Minotti, a second-year double major in political science and economics, is not entirely new to the powerlifting scene. After getting into lifting late in high school, she made her mark earlier in October at her first powerlifting competition in Columbus, Ohio where she broke the state deadlift record for her age and weight class.

“I just thought the [CWRU LIFT] competition would be fun and I would be able to watch all of my friends deadlift,” Minotti said. “I thought the event went really well [and] the turnout was great! The energy was super high and everyone cheered each other on.”

When asked about the strong showing of female competitors at this event, Minotti was especially supportive.

“There was a total of [seven] women who competed… [and they] ranged greatly in level, which was super cool to see! It seemed that they all had fun at the competition, along with myself. So I hope this can inspire other women to lift heavy because it’s fun!”

The event made waves all over the CWRU campus, according to the LIFT leadership team, as the club expects the organization to double in size at both the member and leadership levels.

“I can honestly say that the feat our small leadership team accomplished in the span of a few months is truly incredible,” said Kurr, LIFT’s president and a master’s student in macromolecular science and engineering.

“There’s an inner energy that burns in an athlete when they step on to the platform to execute a lift in the hopes of demonstrating that they are stronger today than they ever have been. However, the energy that dwells within an event director on competition day is extraordinary and indescribable. To know your work fueled the personal records and camaraderie of the community you love is better than competing.”

After the event, LIFT received much positive feedback from students in the School of Engineering, the Health Education Campus and the School of Law. GSC’s commitment to helping advance the lifting community in CWRU has also helped the club gain recognition from CWRU Recreation and Athletics.

“The deadlift competition is being talked about across campus as the pivotal point to launch CWRU into the competitive lifting arena both locally and nationally,” said Kurr. “CWRU’s support in CWRU LIFT to bring our vision for the deadlift competition to life is deeply appreciated on behalf of the CWRU LIFT leadership team, advisor team and members.”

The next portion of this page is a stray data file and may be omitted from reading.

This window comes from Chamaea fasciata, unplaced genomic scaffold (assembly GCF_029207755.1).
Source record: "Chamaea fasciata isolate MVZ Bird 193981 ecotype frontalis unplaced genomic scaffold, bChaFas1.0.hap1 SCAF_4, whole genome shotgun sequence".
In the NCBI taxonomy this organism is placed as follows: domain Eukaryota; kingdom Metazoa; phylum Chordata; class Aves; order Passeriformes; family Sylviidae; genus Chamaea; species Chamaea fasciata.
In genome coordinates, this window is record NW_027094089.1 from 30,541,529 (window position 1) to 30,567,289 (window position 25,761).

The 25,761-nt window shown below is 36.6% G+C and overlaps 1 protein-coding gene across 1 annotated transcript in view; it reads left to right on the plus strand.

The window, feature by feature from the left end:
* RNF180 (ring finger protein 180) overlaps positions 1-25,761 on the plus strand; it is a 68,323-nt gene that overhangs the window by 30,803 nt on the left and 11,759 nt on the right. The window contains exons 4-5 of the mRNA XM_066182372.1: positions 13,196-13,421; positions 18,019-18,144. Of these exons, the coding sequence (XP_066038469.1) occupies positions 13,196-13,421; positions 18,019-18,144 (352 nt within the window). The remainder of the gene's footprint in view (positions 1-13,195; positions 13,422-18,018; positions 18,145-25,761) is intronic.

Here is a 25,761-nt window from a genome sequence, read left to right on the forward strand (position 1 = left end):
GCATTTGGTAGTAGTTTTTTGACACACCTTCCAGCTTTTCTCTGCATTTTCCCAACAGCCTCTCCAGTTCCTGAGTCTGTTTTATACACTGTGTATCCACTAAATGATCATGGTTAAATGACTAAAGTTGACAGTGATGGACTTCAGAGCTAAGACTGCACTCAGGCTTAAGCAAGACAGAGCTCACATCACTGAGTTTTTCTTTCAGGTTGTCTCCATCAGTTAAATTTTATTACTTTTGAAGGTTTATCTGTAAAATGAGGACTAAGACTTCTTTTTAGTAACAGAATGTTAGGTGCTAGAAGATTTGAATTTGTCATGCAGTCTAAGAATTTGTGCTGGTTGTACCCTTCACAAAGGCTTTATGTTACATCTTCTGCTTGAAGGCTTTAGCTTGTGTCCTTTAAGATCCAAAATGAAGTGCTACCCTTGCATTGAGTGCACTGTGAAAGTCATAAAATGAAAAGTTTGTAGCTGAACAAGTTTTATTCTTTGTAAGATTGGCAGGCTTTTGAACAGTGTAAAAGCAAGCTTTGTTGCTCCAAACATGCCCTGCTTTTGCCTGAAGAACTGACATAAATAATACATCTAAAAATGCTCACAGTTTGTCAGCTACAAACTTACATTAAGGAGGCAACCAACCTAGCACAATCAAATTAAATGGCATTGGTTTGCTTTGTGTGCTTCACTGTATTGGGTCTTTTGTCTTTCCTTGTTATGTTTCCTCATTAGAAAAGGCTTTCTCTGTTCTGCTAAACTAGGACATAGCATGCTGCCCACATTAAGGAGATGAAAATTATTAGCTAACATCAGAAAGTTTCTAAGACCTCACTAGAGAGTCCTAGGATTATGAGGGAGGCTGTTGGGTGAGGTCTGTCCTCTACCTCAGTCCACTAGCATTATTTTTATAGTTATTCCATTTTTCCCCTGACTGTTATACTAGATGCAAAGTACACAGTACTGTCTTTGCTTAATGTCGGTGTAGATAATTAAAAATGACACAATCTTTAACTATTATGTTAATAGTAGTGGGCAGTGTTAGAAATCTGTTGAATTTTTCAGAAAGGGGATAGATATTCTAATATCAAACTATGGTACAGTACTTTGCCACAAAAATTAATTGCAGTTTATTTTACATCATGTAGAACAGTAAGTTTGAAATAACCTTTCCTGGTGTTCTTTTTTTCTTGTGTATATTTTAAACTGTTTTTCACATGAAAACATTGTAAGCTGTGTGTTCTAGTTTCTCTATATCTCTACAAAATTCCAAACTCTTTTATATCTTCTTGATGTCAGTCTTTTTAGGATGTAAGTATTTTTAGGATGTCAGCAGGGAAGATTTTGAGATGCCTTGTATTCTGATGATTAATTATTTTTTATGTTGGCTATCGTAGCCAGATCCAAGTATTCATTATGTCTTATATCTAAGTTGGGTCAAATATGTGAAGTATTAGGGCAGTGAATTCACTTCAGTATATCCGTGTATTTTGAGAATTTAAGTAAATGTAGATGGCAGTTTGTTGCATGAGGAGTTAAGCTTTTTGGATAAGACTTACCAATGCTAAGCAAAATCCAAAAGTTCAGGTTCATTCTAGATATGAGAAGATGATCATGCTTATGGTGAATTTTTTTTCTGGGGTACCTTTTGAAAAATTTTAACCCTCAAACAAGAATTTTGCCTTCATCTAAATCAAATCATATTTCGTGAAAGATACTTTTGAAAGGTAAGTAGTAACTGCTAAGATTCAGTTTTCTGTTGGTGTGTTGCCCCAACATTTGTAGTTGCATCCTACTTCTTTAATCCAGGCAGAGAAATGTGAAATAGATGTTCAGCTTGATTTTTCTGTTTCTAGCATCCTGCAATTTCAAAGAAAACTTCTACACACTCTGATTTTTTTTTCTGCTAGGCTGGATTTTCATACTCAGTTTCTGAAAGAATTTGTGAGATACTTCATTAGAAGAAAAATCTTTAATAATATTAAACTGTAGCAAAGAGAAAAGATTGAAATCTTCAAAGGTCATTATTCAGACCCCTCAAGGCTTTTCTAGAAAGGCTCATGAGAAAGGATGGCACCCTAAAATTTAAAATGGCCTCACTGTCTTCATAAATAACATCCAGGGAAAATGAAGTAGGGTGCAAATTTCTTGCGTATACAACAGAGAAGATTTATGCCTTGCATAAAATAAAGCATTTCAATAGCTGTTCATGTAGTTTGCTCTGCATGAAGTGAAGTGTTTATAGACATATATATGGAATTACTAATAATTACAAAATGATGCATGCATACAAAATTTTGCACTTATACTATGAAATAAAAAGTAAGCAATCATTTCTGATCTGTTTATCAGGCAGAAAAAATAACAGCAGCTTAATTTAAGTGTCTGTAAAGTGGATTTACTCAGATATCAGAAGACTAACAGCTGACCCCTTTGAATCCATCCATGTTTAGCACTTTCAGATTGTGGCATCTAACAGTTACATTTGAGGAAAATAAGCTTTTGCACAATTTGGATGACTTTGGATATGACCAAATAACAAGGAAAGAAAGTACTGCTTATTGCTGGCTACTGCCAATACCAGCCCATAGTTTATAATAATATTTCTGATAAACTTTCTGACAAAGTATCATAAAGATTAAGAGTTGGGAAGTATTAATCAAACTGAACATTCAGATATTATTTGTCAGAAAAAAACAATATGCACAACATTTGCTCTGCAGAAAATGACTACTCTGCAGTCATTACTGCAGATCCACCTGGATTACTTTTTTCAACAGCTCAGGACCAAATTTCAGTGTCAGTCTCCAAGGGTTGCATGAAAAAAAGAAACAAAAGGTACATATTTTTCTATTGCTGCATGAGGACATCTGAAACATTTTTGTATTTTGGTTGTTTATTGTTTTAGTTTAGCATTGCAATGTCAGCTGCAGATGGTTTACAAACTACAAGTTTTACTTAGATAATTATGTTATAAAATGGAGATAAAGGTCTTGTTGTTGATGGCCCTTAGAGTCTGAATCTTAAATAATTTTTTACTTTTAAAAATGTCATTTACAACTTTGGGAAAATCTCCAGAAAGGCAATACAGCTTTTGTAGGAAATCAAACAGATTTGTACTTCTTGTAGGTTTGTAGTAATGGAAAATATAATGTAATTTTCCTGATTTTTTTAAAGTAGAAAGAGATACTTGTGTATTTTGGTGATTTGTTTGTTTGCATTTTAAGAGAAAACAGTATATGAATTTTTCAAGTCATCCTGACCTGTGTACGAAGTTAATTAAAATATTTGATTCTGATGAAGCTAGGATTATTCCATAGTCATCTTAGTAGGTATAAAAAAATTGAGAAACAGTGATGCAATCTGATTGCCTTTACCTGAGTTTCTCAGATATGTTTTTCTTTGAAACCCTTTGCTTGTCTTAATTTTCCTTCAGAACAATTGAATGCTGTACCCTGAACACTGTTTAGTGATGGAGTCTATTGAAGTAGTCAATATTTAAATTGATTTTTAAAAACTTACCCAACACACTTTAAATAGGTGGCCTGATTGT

LIFT plans to host annual competitions like this one, but the lifts themselves may change. There are also conversations about including small semesterly competitions such as bench and squat meets and even strongman-style competitions.

To close out 2022, LIFT is holding an end-of-semester dinner and socializing party. They will also be discussing plans for the spring semester. Future event ideas the club hopes to pursue are squat form sessions, a group trip to the Arnold Sports Festival held in March in Columbus, Ohio and competitive events with nearby universities. LIFT is particularly interested in working with the undergraduate Women’s Weightlifting Club to host an event to empower women who hope to pursue a career in the sports and fitness industry. 

“The CWRU LIFT leadership team […] wanted to build a community that felt like home, built each other up, and pushed one another to accomplish our goals,” reflected Kurr about the essence of LIFT. “We started small, but word about the club spread faster than we anticipated. I am extremely proud of the team for how far we have come as a club, and I am outright honored to call them my friends.”


To learn more about CWRU LIFT, visit the links below:


Instagram: @cwrulift

LinkedIn: @CWRUlift